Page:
High Speed Rail - Transport Committee Contents

Written evidence from the AGAHST (Action Groups Against High Speed Two) Federation, comprising 79 local and national organisations opposing HS2 (HSR 115)

We would like to affirm the detailed work being submitted by HS2 Action Alliance Ltd. HS2AA is the "evidence based" arm of the Federation campaign. We invite and encourage the Committee to receive oral evidence from them and myself on behalf of the Federation. The following are key points drawing on HS2AA's work.

What are the main arguments either for or against HSR?

We have no argument against HSR as such but we believe HS2 represents very poor use of resources. There are better, greener and less risky HSR options that provide the needed capacity and can be implemented much more quickly. Key points are as follows.

1.  Benefits overstated: the £44 billion claimed benefits are overstated by £26 billion because of the erroneous assumption that time is unproductive on trains, the use of inflated business income figures and the comparison with unrealistic alternatives creating artificial crowding benefits.

2.  Demand forecast overstated: the overall long distance domestic travel market is saturated and the drivers for rail growth since 1995 have largely run their course. The PVFH is not intended to provide a long term forecast and the use of v4.1 rather than 5.0 inflates the demand forecast. HS1 is running at one third of forecast demand.

3.  Environmental damage underestimated: 87% of journeys (according to HS2 Ltd) will be new journeys or transfers from lower carbon classic rail; BAA expect to use freed up domestic slots for international use; and the line cuts through an AONB, SSSI, ancient woodlands and some of the most tranquil countryside in Britain. The Green Party and many environmental organisations oppose HS2.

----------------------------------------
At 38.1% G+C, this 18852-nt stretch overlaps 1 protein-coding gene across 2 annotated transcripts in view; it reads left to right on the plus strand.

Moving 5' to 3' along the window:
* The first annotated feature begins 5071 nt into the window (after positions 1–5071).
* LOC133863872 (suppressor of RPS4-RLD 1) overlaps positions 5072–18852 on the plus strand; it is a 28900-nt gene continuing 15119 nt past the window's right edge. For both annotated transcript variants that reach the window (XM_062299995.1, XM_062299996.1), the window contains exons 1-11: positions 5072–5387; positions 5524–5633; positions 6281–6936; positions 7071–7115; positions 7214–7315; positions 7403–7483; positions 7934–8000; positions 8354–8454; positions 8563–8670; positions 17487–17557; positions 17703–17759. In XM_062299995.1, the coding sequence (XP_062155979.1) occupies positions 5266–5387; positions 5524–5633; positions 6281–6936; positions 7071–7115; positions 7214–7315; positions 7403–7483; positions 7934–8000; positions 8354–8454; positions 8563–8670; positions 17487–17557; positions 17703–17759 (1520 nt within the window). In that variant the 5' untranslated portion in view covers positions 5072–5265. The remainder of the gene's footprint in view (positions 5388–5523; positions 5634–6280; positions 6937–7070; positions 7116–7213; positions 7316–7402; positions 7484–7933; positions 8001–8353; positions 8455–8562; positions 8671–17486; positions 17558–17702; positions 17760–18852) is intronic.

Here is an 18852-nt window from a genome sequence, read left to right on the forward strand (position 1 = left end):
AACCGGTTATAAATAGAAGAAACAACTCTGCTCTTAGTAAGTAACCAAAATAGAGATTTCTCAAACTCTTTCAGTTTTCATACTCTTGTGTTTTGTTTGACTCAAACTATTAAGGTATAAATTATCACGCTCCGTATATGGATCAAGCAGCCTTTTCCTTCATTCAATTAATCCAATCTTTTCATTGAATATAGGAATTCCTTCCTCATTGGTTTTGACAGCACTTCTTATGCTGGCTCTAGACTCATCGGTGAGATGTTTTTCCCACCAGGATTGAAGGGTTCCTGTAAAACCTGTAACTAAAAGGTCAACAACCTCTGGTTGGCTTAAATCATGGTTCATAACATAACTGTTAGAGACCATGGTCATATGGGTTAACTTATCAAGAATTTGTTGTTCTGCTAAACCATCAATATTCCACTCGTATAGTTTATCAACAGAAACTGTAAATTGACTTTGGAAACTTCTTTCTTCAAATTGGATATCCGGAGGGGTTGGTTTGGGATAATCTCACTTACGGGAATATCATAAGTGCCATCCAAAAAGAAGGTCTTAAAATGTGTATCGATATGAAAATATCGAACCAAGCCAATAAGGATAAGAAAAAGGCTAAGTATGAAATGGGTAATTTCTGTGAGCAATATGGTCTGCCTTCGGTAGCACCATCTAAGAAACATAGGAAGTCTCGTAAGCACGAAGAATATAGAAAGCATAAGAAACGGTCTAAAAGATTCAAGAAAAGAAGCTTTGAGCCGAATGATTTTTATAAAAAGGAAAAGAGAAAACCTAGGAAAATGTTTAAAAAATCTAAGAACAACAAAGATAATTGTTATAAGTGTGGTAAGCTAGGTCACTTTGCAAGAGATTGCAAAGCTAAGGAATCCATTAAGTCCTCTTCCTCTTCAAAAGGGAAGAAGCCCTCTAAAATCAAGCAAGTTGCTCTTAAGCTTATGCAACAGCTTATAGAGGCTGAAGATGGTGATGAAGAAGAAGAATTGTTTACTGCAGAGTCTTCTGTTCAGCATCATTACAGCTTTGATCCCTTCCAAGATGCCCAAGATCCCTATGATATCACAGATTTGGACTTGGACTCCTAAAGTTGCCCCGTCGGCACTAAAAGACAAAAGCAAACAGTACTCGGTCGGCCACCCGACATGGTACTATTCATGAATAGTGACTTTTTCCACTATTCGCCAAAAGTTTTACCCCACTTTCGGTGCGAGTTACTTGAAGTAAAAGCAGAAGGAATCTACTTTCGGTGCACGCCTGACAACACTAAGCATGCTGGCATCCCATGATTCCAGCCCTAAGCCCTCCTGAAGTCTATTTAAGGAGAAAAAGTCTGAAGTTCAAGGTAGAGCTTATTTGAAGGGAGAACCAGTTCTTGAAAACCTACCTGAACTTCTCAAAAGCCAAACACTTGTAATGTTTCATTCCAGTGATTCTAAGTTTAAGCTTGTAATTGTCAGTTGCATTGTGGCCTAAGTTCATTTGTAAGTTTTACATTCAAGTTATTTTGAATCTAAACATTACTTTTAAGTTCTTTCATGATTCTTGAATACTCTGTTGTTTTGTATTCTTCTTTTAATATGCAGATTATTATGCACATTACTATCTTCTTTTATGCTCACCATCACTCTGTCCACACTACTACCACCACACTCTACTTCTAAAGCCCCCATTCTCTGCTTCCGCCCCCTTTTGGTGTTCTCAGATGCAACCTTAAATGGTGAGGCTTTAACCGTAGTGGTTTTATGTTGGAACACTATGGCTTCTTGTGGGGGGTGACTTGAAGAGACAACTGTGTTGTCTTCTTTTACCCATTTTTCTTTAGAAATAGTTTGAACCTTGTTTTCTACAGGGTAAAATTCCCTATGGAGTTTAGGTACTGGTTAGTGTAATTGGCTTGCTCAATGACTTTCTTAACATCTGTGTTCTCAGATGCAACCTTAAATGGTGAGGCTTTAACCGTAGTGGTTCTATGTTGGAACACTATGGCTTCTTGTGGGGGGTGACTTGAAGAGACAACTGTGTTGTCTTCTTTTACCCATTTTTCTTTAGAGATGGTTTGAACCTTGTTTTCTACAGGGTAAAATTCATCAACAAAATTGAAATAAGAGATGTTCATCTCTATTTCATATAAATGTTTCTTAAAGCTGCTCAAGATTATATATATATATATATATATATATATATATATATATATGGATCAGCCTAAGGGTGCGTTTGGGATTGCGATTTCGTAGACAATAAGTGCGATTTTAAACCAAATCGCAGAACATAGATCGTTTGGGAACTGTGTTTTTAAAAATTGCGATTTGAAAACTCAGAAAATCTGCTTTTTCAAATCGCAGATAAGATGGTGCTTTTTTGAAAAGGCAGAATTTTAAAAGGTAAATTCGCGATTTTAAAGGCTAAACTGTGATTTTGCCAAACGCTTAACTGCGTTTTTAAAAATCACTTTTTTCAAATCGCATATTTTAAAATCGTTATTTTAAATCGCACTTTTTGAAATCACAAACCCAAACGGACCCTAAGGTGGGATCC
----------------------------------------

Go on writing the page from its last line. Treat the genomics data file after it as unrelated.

4.  Disruption underestimated: the complete rebuild of Euston will cause chaos for seven to eight years and work will impact the Chiltern Line and Great Western at Old Oak Common.

5.  Technical problems are ignored: the expectation of 18 train paths/hour is not feasible according to the UIC; Greengauge 21 puts the figure at 15 paths/hour. This obviously reduces anticipated benefits.

6.  Better alternatives have been ignored or buried: According to work by former SRA Director Chris Stokes, it is possible to increase standard class capacity on the WCML by 112%, MML by 100% and ECML by 87% before starting on infrastructure projects. This meets the DfT demand forecast until 2043 at a much lower cost and capacity increases can be rolled out in line with demand. The only urgent infrastructure project is grade separation at Ledburn junction, which for £243 million would relieve congestion for Milton Keynes and Northampton commuters far more quickly than HS2. The introduction of in-cab signaling will enable trains to run at 140 mph not 125 mph, a speed similar to many European lines. Significant further capacity can be achieved through work at the six other pinch points identified in RP2, the Government's own alternative, which was buried in the HS2 papers.

7.  Many would be worse off: Many towns will have a less frequent or slower service (eg Coventry, Shewsbury, Wrexham, Stoke-on-Trent) and some would experience a long delay in improvement (Midland Main Line stations). Some on the HS2 route would have less capacity (Manchester) or would not see improved journey times (Newcastle). Promises of improved classic services were not forthcoming following HS1 and would depend of a willingness by the Government to increase subsidies.

8.  Very high cost: compared with lines in Europe and compared to lower speed alternatives.

9.  No evidence of "rebalancing the economy": Most trips will be to London and 73% of the regeneration jobs will be in London.

May 2011

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Prepared 8 November 2011